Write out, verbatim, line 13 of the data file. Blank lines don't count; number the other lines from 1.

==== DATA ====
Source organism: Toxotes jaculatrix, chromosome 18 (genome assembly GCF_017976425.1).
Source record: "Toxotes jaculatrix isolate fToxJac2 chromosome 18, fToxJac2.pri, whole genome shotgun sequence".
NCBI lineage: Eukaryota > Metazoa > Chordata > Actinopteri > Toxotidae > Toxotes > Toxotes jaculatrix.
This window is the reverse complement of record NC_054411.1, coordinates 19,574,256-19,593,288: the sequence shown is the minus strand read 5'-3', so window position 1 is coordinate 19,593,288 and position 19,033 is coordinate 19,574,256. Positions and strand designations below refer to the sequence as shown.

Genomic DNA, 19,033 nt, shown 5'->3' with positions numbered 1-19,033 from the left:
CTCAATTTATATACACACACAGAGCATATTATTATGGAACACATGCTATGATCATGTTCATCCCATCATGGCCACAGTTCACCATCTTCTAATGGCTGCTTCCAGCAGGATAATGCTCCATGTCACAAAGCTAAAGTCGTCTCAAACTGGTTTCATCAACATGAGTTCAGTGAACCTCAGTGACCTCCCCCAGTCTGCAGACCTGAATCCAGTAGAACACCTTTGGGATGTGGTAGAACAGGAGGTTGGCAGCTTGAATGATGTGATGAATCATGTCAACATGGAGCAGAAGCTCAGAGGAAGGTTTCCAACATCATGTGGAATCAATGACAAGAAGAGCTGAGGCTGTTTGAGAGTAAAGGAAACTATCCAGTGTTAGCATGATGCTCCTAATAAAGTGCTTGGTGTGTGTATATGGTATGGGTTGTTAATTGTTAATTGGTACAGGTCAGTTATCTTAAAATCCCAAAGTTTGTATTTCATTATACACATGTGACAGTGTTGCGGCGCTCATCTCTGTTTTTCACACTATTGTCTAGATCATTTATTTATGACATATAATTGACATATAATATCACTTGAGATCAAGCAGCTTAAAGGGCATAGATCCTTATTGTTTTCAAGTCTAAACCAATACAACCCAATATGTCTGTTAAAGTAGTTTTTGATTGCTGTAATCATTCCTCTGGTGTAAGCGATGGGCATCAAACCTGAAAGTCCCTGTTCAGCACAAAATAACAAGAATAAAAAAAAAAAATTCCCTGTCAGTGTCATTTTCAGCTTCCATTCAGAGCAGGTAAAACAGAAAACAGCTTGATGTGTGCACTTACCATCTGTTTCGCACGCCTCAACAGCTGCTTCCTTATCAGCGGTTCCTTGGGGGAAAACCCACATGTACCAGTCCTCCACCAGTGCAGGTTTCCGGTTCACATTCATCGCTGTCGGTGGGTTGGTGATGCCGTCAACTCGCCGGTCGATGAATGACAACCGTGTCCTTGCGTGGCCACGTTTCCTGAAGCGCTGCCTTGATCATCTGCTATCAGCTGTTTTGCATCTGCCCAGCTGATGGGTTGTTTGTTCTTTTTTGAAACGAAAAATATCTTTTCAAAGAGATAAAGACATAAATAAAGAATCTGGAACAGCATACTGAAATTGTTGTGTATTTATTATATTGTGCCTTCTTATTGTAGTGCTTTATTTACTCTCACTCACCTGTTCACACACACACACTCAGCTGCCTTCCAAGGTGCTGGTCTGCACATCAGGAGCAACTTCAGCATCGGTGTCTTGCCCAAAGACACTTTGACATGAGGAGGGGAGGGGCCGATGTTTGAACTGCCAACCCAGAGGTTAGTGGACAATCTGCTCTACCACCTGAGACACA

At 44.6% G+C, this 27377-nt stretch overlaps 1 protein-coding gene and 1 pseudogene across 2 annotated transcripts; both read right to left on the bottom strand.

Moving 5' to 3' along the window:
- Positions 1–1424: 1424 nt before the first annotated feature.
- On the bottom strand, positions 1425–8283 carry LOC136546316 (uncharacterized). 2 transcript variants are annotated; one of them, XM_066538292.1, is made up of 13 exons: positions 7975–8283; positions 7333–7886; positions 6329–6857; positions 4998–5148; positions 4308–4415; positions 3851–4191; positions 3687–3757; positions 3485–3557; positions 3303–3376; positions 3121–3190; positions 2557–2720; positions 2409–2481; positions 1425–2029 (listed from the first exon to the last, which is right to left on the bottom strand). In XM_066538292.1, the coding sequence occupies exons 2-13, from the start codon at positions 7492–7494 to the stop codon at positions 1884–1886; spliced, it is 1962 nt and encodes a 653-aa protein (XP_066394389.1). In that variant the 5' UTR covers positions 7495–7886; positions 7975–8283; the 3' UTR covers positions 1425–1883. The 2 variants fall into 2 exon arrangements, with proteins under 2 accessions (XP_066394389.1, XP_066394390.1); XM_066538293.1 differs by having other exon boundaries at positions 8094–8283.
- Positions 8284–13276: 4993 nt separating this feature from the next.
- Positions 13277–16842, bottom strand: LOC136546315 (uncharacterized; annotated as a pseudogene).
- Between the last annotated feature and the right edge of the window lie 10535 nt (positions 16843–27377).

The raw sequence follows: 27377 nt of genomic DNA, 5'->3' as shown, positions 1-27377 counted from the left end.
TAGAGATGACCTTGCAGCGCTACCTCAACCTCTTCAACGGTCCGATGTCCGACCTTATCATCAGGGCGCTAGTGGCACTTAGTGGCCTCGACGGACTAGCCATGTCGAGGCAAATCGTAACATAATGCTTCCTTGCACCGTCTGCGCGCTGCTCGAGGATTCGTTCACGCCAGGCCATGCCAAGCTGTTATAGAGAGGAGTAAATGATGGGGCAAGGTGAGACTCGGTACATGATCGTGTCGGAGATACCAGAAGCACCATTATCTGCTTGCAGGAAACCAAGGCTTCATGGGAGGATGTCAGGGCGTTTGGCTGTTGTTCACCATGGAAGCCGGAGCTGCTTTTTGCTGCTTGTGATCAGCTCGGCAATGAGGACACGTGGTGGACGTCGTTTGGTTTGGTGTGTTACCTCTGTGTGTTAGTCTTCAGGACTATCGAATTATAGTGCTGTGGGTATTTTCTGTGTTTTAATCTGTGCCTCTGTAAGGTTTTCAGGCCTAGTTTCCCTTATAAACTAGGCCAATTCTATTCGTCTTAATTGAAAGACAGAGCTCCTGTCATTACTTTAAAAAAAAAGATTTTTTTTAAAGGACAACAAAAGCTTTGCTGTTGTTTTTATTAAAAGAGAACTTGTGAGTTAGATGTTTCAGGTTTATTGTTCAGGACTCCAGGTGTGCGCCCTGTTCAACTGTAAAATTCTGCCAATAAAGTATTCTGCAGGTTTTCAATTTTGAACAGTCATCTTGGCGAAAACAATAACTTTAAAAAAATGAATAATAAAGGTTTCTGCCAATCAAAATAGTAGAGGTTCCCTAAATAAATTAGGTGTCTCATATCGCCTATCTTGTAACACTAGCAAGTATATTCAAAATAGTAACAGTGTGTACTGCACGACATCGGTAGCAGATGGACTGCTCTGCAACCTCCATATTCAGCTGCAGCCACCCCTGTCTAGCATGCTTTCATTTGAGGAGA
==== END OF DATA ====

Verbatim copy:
- Between the last annotated feature and the right edge of the window lie 10535 nt (positions 16843–27377).